Maria Menounos has revealed she's recovering from a rare type of pancreatic cancer.
The former "E! News" correspondent, 44, was diagnosed with a stage 2 pancreatic neuroendocrine tumor in January and underwent surgery three months ago to remove the mass, measuring 3.9 centimeters.
"When you're met with a potential death sentence, everything changes," she told People magazine. "I need people to know there are places they can go to catch things early. You can't let fear get in the way. I had that moment where I thought I was a goner — but I'm OK because I caught this early enough."
Menounos' diagnosis came after she was diagnosed with Type 1 diabetes (which runs in her family) in 2022 and an episode of "excruciating abdominal pain coupled with diarrhea" last November.
When she went to the hospital for her gastrointestinal symptoms last fall, a CT scan didn't uncover anything, as is often the case with pancreatic cancer. "They said, 'Everything's fine.' But I kept having pains," Menounos recalled, adding that, at one point, it felt like "someone was tearing my insides apart."
A friend who owns a company offering full-body MRIs suggested she get one, which showed the mass on her pancreas. A biopsy confirmed it was a cancerous neuroendocrine tumor.
In February, Menounos had the tumor surgically removed, as well as part of her pancreas, her spleen, a fibroid and 17 lymph nodes.
"It was super painful. I couldn't move or lift myself up," she said. But fortunately, the star doesn't need chemotherapy or any additional treatment, beyond a scan every year for the next five years.
Her recovery feels especially emotional since she and her husband, Keven Undergaro, are currently expecting a daughter, their first child, via surrogate. "I'm so grateful and so lucky," she said. "God granted me a miracle. I'm going to appreciate having her in my life so much more than I would have before this journey."
Menounos also referenced a previous health scare when speaking with People: In 2017, the TV personality discovered she had a golf ball-sized growth pushing on her facial nerves in 2017 after experiencing dizziness, headaches and slurred speech.
"How in the freaking world can I have a brain tumor and pancreatic cancer?" she quipped to the magazine.
The brain mass turned out to be a meningioma, a type of brain tumor that’s overwhelmingly benign. Doctors removed the tumor during surgery in June 2017, and a year later Menounos told TODAY.com she was recovering well.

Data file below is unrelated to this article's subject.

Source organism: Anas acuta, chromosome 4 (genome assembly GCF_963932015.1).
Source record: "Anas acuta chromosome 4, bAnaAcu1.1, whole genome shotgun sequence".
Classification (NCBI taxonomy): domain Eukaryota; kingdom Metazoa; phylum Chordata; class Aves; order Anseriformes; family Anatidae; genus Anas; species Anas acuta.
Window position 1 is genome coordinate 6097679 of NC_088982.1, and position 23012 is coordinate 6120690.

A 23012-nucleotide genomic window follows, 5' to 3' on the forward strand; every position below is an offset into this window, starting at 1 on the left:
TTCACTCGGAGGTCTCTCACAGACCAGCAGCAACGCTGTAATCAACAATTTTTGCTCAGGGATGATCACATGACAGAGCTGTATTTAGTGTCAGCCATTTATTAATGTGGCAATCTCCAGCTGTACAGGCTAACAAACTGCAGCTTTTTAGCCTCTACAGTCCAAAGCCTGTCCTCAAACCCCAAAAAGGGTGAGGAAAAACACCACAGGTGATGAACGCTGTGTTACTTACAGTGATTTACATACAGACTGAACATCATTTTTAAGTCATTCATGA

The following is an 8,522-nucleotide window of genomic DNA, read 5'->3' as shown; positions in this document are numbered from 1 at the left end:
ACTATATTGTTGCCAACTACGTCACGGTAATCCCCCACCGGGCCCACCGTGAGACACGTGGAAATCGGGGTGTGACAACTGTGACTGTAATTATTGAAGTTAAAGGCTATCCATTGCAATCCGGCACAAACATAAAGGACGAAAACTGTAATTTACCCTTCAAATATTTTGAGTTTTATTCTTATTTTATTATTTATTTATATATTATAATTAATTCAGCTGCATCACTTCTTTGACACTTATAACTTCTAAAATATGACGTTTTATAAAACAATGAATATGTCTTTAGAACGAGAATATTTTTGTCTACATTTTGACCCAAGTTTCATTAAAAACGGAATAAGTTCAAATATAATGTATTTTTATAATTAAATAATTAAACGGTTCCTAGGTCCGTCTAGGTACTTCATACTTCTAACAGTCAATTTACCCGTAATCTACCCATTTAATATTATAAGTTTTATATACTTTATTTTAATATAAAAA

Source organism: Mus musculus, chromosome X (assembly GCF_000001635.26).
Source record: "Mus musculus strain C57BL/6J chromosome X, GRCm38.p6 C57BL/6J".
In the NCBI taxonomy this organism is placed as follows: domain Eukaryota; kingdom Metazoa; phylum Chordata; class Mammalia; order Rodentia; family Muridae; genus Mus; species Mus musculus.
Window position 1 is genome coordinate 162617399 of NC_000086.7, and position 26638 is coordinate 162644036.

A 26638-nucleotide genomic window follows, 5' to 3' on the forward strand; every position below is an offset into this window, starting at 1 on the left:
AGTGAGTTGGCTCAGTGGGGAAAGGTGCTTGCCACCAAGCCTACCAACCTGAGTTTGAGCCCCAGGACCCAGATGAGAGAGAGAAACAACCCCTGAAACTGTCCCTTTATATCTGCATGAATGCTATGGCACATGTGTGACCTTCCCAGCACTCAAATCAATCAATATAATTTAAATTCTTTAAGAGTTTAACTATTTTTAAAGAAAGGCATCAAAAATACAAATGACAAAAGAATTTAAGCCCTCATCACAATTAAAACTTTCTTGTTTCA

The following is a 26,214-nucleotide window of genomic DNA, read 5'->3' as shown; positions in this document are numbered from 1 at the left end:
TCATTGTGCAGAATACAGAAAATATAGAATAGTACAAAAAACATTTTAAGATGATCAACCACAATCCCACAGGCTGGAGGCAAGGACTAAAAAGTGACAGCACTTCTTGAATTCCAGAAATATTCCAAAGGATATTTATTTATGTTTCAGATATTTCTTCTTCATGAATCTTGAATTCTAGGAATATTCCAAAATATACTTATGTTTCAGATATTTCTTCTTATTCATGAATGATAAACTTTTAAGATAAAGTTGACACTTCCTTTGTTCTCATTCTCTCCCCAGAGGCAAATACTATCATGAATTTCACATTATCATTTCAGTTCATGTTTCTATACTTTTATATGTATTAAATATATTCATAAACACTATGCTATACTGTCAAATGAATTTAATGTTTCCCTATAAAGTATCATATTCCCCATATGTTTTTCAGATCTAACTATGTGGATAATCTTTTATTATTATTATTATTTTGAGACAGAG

"I feel so blessed and so grateful because I've been given so many miracles," Menounos said on TODAY during an interview with Hoda Kotb on May 4.
"You have to be the CEO of your health. ... You know your body, you know what's going on."
What is pancreatic cancer?
The pancreas is a 6-inch long gland that lies between the stomach and the spine, according to the National Cancer Institute. It helps the body break down food and regulate blood sugar.
About 95% of pancreatic cancers begin in exocrine cells, which produce the digestive “juices.”
Pancreatic cancers that begin in endocrine cells — which make hormones like insulin — are far less common, but also less aggressive, slower growing and come with a better prognosis, according to the American Cancer Society. This is the type Menounos said she was diagnosed with.
The two types of cancer are biologically different and treated differently, with targeted therapies specifically approved for pancreatic neuroendocrine tumors, the Pancreatic Cancer Action Network noted.
The more common type of pancreatic cancer is especially lethal because it grows silently deep inside the abdomen so there’s no lump to feel and the symptoms can be vague. By the time most people are diagnosed, they face a grim prognosis with few treatment options.
Recent high-profile people who died from pancreatic cancer include talk show host Jerry Springer, who died this month, and “Jeopardy!” host Alex Trebek, who passed away in November 2020.
Actor Patrick Swayze told his wife, “I’m a dead man,” when he found out about his diagnosis, she recalled in an interview with TODAY.com last week. He died in 2009.
What are the symptoms of pancreatic cancer?
The early stage of the disease often causes no symptoms, which is why the cancer is so deadly: It’s usually caught only when it becomes large and spreads outside of the gland. It’s also hidden behind other organs including the stomach, small intestine, liver, gallbladder, spleen and bile ducts.
When symptoms do occur, they can be vague and mimic warning signs of other illnesses. The American Cancer Society says they include:
- Jaundice, or yellowing of the skin and whites of the eyes
- Light-colored stools
- Dark urine
- Itchy skin
- Persistent abdominal pain or back pain
- Unexplained weight loss
- Loss of appetite
- Feeling very tired
- Nausea and vomiting
- A new diagnosis of Type 2 diabetes
Fewer than 20% of pancreatic cancers are confined to the pancreas when they are found, according to the Hirshberg Foundation for Pancreatic Cancer Research.
What is the survival rate?
The overall statistics for the more common type of pancreatic cancer remain grim: Only 12% of patients live five years after learning they have the disease, according to the American Cancer Society. That makes it the lowest five-year survival rate of all major cancers, according to the Pancreatic Cancer Action Network.
The five-year survival rate for people diagnosed with pancreatic neuroendocrine tumors is 53% and climbs to 95% when the cancer is caught before it’s spread outside the pancreas, the American Cancer Society noted.